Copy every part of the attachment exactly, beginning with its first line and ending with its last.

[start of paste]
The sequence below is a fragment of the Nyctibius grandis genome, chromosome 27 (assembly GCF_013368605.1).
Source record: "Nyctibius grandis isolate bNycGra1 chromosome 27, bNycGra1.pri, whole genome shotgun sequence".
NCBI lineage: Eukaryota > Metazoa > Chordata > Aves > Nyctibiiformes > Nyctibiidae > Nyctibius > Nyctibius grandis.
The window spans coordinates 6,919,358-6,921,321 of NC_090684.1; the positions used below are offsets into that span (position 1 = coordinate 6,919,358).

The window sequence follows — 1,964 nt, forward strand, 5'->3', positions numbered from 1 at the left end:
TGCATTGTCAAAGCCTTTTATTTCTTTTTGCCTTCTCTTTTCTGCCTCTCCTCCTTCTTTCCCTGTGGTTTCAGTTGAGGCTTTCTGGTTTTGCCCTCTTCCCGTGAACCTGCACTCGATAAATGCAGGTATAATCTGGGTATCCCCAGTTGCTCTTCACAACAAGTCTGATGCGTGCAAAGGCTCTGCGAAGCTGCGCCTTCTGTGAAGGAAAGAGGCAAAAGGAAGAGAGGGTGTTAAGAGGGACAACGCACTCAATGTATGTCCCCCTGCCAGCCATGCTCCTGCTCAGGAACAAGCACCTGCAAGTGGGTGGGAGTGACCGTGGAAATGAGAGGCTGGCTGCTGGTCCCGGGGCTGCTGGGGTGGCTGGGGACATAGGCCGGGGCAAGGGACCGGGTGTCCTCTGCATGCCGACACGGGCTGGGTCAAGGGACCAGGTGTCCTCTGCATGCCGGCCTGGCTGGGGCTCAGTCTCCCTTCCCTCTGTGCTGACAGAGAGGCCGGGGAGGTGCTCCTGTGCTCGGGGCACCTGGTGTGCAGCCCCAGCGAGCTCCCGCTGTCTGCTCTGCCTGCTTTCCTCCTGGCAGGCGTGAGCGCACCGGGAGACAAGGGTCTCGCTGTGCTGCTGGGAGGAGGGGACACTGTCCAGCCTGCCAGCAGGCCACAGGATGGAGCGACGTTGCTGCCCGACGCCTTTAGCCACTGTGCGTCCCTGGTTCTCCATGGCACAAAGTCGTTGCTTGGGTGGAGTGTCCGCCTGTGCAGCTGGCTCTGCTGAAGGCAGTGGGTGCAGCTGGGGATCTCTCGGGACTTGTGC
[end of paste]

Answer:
The sequence below is a fragment of the Nyctibius grandis genome, chromosome 27 (assembly GCF_013368605.1).
Source record: "Nyctibius grandis isolate bNycGra1 chromosome 27, bNycGra1.pri, whole genome shotgun sequence".
NCBI lineage: Eukaryota > Metazoa > Chordata > Aves > Nyctibiiformes > Nyctibiidae > Nyctibius > Nyctibius grandis.
The window spans coordinates 6,919,358-6,921,321 of NC_090684.1; the positions used below are offsets into that span (position 1 = coordinate 6,919,358).

The window sequence follows — 1,964 nt, forward strand, 5'->3', positions numbered from 1 at the left end:
TGCATTGTCAAAGCCTTTTATTTCTTTTTGCCTTCTCTTTTCTGCCTCTCCTCCTTCTTTCCCTGTGGTTTCAGTTGAGGCTTTCTGGTTTTGCCCTCTTCCCGTGAACCTGCACTCGATAAATGCAGGTATAATCTGGGTATCCCCAGTTGCTCTTCACAACAAGTCTGATGCGTGCAAAGGCTCTGCGAAGCTGCGCCTTCTGTGAAGGAAAGAGGCAAAAGGAAGAGAGGGTGTTAAGAGGGACAACGCACTCAATGTATGTCCCCCTGCCAGCCATGCTCCTGCTCAGGAACAAGCACCTGCAAGTGGGTGGGAGTGACCGTGGAAATGAGAGGCTGGCTGCTGGTCCCGGGGCTGCTGGGGTGGCTGGGGACATAGGCCGGGGCAAGGGACCGGGTGTCCTCTGCATGCCGACACGGGCTGGGTCAAGGGACCAGGTGTCCTCTGCATGCCGGCCTGGCTGGGGCTCAGTCTCCCTTCCCTCTGTGCTGACAGAGAGGCCGGGGAGGTGCTCCTGTGCTCGGGGCACCTGGTGTGCAGCCCCAGCGAGCTCCCGCTGTCTGCTCTGCCTGCTTTCCTCCTGGCAGGCGTGAGCGCACCGGGAGACAAGGGTCTCGCTGTGCTGCTGGGAGGAGGGGACACTGTCCAGCCTGCCAGCAGGCCACAGGATGGAGCGACGTTGCTGCCCGACGCCTTTAGCCACTGTGCGTCCCTGGTTCTCCATGGCACAAAGTCGTTGCTTGGGTGGAGTGTCCGCCTGTGCAGCTGGCTCTGCTGAAGGCAGTGGGTGCAGCTGGGGATCTCTCGGGACTTGTGC